We’ve all been there: gobbling down your breakfast on the way out the door, squeezing in a quick lunch before meetings or snacking on the kids’ dinner while you catch up on emails. But if you can take the time to slow down and focus on your food, it could make a real difference to your body.

‘Eating rate’ (also known as how quickly you eat) can really affect how much you’re consuming and how many calories you’re taking on. In short: the faster you eat, the more calories you could be putting into your body. It’s partly because you’re not paying attention to how much you’re eating, plus it can take up to 20 minutes for you to realise you’re full. That means you might not be giving your brain a chance to catch up with your belly and know when it’s time to stop eating.

 Did you know?

·         On average, faster eaters eat 120 more calories per day than slow eaters.

·         Faster eaters can also carry up to five kilograms extra weight on average.

·         Studies have shown that faster eaters suffer more from acid reflux than slow eaters.

·         Chewing your food for longer can help you eat more slowly and take on fewer calories.

Hard foods versus soft ones

The texture of the food you eat can really make a difference to the speed you consume it. If you tend to go for softer, more processed food, you’re likely to eat it faster and possibly eat more of it, too. So, try to avoid things like sugary yoghurt, mashed potatoes or chocolate, and instead opt for crunchy veg, nuts and seeds. Be careful though: not all hard food is good for you, so don’t start heading for those tortilla chips or crunchy candy! Remember to still choose food that’s nutritious and good for your body.


The effect on your health

If you’re keeping an eye on your body weight, you might find that eating more slowly could help slim your waistline. Eating quickly can mean you’re more likely to develop visceral fat around your middle, which sits inside the walls of your abdomen and around your organs. Researchers have found that those who eat faster can have a waist that’s up to three centimetres larger than those who eat slowly.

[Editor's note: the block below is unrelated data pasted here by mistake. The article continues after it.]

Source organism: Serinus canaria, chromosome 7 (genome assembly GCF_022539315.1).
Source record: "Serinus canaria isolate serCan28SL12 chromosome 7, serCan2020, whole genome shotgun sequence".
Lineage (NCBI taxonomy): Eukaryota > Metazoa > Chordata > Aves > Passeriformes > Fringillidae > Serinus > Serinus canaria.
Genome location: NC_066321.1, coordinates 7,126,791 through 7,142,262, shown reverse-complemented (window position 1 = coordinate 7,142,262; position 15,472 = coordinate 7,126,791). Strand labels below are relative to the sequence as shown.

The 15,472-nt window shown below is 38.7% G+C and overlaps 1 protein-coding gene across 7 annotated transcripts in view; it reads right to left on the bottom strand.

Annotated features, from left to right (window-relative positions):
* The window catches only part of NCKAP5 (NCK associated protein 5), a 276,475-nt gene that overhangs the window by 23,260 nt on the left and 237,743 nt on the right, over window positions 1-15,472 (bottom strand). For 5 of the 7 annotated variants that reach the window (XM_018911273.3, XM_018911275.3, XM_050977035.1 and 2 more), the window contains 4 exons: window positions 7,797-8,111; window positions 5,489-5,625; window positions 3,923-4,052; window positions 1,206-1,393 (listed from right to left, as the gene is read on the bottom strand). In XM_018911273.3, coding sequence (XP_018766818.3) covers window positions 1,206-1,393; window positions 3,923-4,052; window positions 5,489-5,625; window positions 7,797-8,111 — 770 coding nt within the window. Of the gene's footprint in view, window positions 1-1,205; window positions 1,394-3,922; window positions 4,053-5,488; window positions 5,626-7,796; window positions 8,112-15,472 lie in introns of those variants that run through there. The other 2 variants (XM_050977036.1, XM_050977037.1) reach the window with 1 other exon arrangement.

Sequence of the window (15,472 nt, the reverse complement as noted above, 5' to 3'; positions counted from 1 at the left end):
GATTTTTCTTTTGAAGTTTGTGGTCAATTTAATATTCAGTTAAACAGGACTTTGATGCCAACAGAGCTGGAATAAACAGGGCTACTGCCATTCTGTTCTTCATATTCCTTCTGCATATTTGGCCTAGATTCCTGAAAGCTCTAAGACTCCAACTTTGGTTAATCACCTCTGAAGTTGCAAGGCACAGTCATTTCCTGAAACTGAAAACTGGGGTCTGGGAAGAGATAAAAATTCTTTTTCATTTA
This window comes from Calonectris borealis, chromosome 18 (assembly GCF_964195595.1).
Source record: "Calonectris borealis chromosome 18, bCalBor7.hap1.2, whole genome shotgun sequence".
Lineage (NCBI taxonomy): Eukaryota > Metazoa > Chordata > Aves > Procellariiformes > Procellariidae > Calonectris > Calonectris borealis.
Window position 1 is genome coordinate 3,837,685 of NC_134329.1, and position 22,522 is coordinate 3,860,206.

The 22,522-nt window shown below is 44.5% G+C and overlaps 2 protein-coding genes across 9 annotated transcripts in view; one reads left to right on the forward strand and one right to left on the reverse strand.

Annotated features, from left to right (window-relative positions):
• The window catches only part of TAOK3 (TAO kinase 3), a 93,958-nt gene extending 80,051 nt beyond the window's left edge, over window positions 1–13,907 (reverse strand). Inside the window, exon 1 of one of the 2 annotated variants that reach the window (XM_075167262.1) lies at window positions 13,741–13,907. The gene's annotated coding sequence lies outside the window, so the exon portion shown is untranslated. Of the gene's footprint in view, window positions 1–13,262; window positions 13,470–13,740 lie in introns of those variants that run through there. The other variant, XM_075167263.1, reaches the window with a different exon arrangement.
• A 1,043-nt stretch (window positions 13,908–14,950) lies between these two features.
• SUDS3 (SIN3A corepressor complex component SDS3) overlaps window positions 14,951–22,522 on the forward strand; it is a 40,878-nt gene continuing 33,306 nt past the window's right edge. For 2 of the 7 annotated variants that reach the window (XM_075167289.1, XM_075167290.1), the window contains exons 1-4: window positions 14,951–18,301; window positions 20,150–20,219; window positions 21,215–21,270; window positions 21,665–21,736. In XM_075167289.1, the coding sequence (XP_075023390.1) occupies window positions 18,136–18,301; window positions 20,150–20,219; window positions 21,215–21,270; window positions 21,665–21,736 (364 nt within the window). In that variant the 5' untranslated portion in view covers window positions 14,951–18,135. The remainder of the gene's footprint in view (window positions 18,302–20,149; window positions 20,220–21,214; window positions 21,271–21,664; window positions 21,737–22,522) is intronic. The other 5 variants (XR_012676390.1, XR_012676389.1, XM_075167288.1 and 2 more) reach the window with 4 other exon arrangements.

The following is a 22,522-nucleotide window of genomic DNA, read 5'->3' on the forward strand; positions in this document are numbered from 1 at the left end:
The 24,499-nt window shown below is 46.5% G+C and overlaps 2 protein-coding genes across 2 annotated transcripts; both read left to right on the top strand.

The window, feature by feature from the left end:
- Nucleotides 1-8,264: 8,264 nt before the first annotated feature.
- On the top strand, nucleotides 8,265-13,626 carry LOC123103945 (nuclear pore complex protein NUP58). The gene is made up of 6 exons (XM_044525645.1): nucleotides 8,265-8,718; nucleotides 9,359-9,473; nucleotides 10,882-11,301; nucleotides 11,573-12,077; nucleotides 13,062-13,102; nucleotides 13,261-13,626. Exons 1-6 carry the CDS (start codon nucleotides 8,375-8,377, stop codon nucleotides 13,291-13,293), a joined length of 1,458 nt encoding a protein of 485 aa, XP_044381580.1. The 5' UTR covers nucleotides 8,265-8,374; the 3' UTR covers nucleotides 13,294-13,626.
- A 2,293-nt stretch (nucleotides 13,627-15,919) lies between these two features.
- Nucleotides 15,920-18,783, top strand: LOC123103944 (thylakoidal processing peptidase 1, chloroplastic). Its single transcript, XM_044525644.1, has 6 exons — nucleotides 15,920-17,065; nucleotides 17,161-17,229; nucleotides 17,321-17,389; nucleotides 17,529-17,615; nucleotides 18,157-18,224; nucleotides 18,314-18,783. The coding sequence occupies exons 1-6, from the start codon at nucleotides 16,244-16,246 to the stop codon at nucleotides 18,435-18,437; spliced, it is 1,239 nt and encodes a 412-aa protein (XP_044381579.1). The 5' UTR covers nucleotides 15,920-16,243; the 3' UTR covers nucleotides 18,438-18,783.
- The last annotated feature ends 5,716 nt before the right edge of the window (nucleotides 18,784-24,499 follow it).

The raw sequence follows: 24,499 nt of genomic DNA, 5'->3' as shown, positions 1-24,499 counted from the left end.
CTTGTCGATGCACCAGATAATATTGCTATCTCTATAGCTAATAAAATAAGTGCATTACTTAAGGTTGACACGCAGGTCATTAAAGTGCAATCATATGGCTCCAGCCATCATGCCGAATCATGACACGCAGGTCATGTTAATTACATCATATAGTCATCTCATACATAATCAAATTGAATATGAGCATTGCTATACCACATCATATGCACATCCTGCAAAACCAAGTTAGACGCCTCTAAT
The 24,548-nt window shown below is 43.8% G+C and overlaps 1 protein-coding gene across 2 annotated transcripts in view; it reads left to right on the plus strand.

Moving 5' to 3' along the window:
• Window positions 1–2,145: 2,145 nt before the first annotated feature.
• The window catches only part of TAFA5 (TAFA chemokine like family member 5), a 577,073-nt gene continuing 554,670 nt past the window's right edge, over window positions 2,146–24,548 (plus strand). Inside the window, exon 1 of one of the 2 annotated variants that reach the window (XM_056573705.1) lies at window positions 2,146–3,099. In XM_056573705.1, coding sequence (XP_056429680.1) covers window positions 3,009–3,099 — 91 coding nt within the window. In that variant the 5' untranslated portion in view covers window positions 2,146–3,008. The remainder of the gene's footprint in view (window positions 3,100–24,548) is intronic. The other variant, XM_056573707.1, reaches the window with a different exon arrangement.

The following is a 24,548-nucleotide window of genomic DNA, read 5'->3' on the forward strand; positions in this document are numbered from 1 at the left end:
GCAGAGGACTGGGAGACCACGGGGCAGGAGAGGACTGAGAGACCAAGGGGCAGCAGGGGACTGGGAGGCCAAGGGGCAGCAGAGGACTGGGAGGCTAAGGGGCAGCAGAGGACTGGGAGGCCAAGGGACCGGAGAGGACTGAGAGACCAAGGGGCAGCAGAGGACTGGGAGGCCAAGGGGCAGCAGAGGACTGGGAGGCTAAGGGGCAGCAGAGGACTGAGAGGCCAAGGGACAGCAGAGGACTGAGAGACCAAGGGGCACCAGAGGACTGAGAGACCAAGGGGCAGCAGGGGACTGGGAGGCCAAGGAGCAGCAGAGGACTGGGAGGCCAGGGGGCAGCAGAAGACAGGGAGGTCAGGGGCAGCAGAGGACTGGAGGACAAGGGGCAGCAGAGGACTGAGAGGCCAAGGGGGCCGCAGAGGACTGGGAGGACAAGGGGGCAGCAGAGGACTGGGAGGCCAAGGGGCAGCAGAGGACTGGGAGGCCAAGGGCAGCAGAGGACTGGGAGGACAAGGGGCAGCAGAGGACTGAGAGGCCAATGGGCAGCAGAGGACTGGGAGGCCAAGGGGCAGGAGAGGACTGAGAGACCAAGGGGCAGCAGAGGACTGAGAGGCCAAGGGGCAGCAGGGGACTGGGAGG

Good for your insides

Slowing down at mealtimes can also boost your metabolic health and keep you away from things like heart disease, diabetes and strokes. That’s because the quicker you eat, the more likely you are to have higher blood sugar and the bad type of cholesterol, known as LDL cholesterol. So, even though you can’t see all the benefits, you can be sure that eating slowly is good for you from the inside out.

Some simple steps to get you started

·         Take time to focus on how quickly you’re eating. If it feels too fast, simply slow down.

·         Put your cutlery down between each bite and finish your mouthful before you put more food on your fork.

·         Have a sip of water after every few bites. It’ll remind you to take a break and finish your mouthful.

·         Don’t eat in front of the TV or while you’re on your phone. Ditching screens while you eat will help you concentrate on what you’re eating and make your food your primary focus.

·         Pay attention to how many times you chew each mouthful. If it’s five or six, try upping it to ten or fifteen. It’ll slow you down and help you get more nutrients in your body, too.


Why not take a look at my other tips on how to eat mindfully? They could help you feel healthier, more energised and find real joy in your food!

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